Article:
Thirty-four years after a black man was brutally killed in Georgia, police have arrested five people ― including two law enforcement officials ― in connection with his slaying.
Bill Moore Sr., 58, and Frankie Gebhardt, 59, have been charged with murder, aggravated assault, aggravated battery and concealing a body, according to the Spalding County Sheriff’s Office.
Lamar Bunn, a 32-year-old employee of the police department in Milner, Georgia, and his mother, Sandra Bunn, 58, are charged with obstruction. Gregory Huffman, a 47-year-old detention officer with the sheriff’s department, is charged with obstruction and violation of oath of office.
The body of Timothy Coggins, 23, was found on Oct. 9, 1983, in a grassy area of Sunnyside, a small town about 30 miles south of Atlanta.
Law enforcement authorities said they reopened the case in March after receiving new information about it.
The authorities said Coggins’ death was caused by multiple forms of trauma, without providing more detail.
“There is some misinformation out there that his body was hanged, but his body was not hanged,” Capt. Dwayne Jones of the sheriff’s office told HuffPost. “But we do feel as though there is a racial component, but I cannot release our reasoning for that.”
Sheriff Darrell Dix said investigators have “no doubt” the crime was racially motivated.
Timothy Coggins’ niece, Heather Coggins, told HuffPost her family is “extremely ecstatic” about the arrests.
“We’d thought they’d forgotten and that he really didn’t matter,” she said. “When we heard the news, we were just like, ‘Wow, they didn’t forget.’”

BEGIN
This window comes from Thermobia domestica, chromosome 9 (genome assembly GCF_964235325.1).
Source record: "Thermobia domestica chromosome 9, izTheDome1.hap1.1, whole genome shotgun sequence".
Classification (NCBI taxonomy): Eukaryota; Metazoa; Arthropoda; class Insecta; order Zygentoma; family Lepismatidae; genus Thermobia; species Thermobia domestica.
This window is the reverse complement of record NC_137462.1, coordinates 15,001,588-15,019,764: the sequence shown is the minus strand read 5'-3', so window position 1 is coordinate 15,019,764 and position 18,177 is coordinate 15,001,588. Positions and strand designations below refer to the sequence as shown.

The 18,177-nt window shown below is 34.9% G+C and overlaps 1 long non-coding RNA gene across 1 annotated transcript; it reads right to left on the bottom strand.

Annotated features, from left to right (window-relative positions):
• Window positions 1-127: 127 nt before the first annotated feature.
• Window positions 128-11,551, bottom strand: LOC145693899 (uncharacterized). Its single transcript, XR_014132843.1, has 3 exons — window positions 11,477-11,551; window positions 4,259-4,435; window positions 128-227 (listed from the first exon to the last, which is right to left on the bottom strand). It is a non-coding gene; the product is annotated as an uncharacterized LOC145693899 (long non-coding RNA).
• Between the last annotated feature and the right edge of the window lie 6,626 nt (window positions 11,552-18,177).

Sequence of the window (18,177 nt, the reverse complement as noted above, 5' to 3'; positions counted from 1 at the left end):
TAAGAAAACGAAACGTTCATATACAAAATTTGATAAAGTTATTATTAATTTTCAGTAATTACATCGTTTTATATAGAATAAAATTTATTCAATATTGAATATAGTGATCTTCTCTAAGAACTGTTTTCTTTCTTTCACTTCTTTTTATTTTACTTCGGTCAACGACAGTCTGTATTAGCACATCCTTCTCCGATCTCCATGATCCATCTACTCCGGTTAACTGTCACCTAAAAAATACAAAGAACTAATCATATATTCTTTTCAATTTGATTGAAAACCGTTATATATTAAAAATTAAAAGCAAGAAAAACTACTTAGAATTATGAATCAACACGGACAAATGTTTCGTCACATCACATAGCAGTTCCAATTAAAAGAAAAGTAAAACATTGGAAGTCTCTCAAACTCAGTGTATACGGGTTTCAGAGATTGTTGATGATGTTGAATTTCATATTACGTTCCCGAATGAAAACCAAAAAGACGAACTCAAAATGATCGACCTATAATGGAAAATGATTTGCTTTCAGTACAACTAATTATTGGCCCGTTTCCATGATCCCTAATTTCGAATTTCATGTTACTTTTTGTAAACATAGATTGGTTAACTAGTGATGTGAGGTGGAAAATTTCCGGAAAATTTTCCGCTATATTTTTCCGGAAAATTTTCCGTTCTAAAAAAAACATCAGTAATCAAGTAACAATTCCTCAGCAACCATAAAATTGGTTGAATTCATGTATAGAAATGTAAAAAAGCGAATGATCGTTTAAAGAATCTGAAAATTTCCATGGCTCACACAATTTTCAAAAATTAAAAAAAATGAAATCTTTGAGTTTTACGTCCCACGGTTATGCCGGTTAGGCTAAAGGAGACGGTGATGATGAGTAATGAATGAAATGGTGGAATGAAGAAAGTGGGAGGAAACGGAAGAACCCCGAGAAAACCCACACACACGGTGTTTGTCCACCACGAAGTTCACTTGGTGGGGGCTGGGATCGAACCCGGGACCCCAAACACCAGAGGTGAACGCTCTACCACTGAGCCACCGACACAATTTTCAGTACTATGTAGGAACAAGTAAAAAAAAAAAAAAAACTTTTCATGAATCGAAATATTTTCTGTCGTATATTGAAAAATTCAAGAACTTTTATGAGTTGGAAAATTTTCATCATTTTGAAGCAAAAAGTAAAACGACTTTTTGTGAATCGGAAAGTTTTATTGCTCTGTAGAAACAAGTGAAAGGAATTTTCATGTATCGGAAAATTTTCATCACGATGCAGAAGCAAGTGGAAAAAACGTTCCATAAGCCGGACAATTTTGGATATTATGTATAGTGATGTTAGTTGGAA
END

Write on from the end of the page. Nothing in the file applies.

Coggins’ activities prior to the discovery of his body have not yet been released. Authorities will only say his body was found about 10 miles from his home.
“Unfortunately, I can’t release that because that’s part of the integrity of the investigation,” Jones said.
Coggins’ niece said the condition of her uncle’s body necessitated a closed-casket funeral.
“Although he had a funeral, it wasn’t exactly a memorial because of everything that happened and the uncertainty,” she said.
“It was very difficult not knowing if they were ever going to come back and hurt our family,” she said. “Not knowing if they were our neighbors. Just the idea of not knowing. People were afraid.”
While she was just 6 years old at the time of her uncle’s death, Coggins said she holds dear the memories she has of him and the stories that family members have shared. Her mother, she said, was his sister – one of four sisters and three brothers born to her grandparents.
“Whenever we were at my grandparents’ house you would pass his picture,” she said. “He was never forgotten by the family. He was an outgoing person, a joker, and a great dancer. Everyone who knew him knew how great of a dancer he was. He never met a stranger.”
Timothy Coggins parents, who both died in recent years, had suspicions about who was responsible, but were never able to prove anything, according to his niece.
“Although we grieved 34 years ago, the grieving process has started over again,” she said. “We still have a lot of unanswered questions, but now we can give him the memorial he deserves. People don’t have to be afraid to come because they’re afraid someone can hurt him. He’ll finally be able to rest in peace.”